Captain Kirk and company tinkered with time travel to help out the whales in "Star Trek IV: The Voyage Home." Joe (Joseph Gordon-Levitt) fought with an older version of himself (Bruce Willis) to change the future in "Looper."
Now it's Wolverine's turn. In "X-Men: Days of Future Past," the mutant with anger issues, tight-fitting jeans and talons that could rip your heart out (played by Hugh Jackman, in fine form), must go back in time to prevent Mystique (Jennifer Lawrence) from committing a game-changing mistake.
Fresh off 2011's terrific Cuban missile-crisis-themed "X-Men: First Class," Marvel's mutant characters are back in action for their biggest, most daring adventure yet. This time, the younger and older versions of these complex characters wrangle with what fear-mongering scientist Bolivar Trask (Peter Dinklage of "Game of Thrones") has whipped up in 1973 -- robots called Sentinels that pose a grave threat to humans and mutants alike.
The movie opens in 2023 with a gripping, doom-and-gloom mood reminiscent of the first "Terminator." Professor Charles Xavier (Patrick Stewart), Magneto (Ian McKellen) and Storm (Halle Berry) are holed up with other mutants -- some new to the film franchise -- as the seemingly unstoppable Sentinels advance. It's up to Kitty Pryde (Ellen Page) to use her special abilities to whisk Wolverine's consciousness back to the '70s so he can alter the future.
Already that's a lot of characters and a star-studded cast, so bear with me here, because there are more big names to come. When Wolverine returns to '70s America, he hustles over to explain what's going down with younger versions of Xavier (James McAvoy, a standout) who's lost his will and ability to read minds, and Magneto (Michael Fassbender), who's imprisoned in the Pentagon. When he's not hanging out with Beast (Nicholas Hoult), Wolverine's most entertaining adventures come when he's with Quicksilver (Evan Peters, who steals every scene he's in), a lightning-fast teen with twitchy fingers and a Red Bull jumpiness.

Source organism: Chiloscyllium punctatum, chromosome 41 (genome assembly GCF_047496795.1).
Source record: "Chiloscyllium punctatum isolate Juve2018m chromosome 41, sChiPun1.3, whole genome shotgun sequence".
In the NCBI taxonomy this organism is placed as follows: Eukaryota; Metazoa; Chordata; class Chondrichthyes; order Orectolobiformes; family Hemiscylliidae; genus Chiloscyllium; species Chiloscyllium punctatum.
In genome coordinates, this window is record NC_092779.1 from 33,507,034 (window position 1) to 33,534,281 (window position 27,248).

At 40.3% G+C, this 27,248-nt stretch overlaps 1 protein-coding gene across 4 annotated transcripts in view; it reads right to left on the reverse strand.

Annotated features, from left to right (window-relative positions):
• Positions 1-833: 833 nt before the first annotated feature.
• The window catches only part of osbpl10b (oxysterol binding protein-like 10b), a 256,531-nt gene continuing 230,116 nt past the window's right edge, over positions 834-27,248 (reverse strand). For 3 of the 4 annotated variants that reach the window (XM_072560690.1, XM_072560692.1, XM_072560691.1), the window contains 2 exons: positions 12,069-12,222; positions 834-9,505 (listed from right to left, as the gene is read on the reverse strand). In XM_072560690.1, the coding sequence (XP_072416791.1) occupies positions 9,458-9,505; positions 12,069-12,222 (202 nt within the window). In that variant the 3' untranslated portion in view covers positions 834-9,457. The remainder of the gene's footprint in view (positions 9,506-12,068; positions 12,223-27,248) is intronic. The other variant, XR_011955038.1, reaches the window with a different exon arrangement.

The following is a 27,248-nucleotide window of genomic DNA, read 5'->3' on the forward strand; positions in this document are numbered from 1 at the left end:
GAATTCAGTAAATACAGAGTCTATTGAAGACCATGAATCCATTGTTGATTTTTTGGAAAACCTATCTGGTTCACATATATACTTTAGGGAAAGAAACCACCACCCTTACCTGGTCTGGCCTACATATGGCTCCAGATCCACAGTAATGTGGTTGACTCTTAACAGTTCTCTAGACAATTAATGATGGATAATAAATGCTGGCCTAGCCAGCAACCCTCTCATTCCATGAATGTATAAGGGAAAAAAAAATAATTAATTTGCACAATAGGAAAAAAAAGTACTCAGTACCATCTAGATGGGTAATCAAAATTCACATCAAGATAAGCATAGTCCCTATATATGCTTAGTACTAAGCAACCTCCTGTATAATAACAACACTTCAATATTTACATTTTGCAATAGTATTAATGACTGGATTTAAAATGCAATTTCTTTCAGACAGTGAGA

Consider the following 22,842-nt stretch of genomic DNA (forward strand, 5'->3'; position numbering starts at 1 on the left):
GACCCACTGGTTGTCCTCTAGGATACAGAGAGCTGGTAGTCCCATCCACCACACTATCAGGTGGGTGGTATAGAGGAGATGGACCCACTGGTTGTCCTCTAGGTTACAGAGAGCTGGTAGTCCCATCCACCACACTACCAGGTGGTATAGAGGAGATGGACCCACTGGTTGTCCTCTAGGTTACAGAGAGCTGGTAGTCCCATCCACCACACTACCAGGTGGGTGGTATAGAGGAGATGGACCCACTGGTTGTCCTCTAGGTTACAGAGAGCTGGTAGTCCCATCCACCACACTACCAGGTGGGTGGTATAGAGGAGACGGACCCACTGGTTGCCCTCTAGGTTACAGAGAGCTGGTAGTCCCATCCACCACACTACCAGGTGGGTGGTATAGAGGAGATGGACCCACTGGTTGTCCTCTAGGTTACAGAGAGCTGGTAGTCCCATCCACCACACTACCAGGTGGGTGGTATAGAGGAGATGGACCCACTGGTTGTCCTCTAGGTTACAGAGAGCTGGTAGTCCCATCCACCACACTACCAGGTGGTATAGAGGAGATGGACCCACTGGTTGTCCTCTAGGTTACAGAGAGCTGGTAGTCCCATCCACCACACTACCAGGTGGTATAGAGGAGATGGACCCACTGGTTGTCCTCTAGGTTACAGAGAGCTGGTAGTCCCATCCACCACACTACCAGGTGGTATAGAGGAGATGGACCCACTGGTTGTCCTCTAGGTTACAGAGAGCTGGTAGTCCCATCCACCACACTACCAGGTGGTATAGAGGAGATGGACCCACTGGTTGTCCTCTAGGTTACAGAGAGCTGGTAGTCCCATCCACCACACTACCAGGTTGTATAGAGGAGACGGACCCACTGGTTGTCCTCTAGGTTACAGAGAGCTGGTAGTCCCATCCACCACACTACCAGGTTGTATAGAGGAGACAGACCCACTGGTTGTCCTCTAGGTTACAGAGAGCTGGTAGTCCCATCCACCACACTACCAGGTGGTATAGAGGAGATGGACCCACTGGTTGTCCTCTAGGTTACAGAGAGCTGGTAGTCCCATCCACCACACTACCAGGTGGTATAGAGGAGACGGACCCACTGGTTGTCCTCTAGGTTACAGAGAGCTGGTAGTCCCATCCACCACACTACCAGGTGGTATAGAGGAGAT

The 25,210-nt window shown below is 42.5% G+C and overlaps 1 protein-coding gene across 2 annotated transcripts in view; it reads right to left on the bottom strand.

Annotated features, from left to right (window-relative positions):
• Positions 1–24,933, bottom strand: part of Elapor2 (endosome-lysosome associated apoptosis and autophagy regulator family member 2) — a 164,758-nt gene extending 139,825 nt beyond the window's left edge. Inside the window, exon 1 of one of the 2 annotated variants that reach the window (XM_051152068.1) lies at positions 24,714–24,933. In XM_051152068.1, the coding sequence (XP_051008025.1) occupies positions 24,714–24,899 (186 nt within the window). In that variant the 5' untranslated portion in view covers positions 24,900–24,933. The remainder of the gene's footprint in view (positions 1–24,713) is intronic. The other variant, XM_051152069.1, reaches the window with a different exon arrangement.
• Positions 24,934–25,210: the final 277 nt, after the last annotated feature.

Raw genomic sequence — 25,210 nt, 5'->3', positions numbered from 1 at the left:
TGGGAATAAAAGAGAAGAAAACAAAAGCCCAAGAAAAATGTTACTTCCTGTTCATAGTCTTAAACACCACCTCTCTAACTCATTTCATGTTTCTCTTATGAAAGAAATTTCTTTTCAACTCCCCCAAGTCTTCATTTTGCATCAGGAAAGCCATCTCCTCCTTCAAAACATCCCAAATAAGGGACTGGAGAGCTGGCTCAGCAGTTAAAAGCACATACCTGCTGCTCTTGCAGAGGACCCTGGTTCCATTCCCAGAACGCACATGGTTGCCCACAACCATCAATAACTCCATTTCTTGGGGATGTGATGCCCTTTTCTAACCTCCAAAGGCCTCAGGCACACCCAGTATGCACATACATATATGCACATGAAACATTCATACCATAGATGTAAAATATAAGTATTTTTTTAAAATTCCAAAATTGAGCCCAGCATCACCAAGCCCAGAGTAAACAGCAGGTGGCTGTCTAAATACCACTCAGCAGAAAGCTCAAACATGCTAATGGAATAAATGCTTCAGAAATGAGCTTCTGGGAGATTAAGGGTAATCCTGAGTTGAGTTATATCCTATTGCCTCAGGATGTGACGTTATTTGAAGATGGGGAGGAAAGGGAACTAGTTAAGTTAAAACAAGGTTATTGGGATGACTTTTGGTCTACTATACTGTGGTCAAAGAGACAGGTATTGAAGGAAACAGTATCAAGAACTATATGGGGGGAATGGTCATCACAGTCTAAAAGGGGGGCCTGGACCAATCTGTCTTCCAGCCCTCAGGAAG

This set-up should sound familiar to "X-Men" comic book fans, since the film draws inspiration from the story arc created by comic writer Chris Claremont, who has a cameo. And if your eyes glazed over at that last sentence and plot synopsis, stay with me. Even those suffering from superhero burnout after the release of "Captain America: Winter Soldier" (fantastic) and "The Amazing Spider-Man 2" (feeble) should give this witty thrill ride the benefit of the doubt.
Largely responsible for turning the fifth "X-Men" film (not counting those two Wolverine spinoffs) into a comic-book movie with vision and smarts is filmmaker Bryan Singer, who directed 2000's "X-Men" and 2003's "X2." Once again in the director's chair, Singer delivers not only numerous "wow" moments like an ingenious slow-mo sequence in a kitchen that involves bullets and Quicksilver, but makes the whole massive production not only cerebral and symbolic, but so much fun to watch. (Be sure to stay through the end credits for more).
Remarkably, all parts do come together, from the massive slate of characters that never gets unwieldy to the ambitious production design and special effects. The material Singer's working with was adapted with high spirits by screenwriter Simon Kinberg with story input from Matthew Vaughn and Jane Goldman.
Singer and Kinberg take thorough advantage of the time period, bringing up Vietnam and going further back to revisits JFK's assassination (heck, even Richard Nixon, played by Mark Camacho, pops up). They also expand on "X-Men's" themes on the wrongness of racism, homophobia, intolerance and war.
And therein lies what separates "X-Men: Days of Future Past" from the tag-the-bases likes of "Spider-Man 2." "Days of Future Past" toys with history, but stays true to its outsider roots, expressing them with conviction and a sense of narrative sure-footedness. Even better, it's timeless fun, a summer movie that engages and entertains us in equal measures.
Rating: PG-13 (for sequences of intense sci-fi violence and action, some suggestive material, nudity and language)
Cast: James McAvoy, Michael Fassbender, Jennifer Lawrence, Patrick Stewart, Ian McKellen, Hugh Jackman, Evan Peters
Director: Bryan Singer
Running time: 2 hours, 11 minutes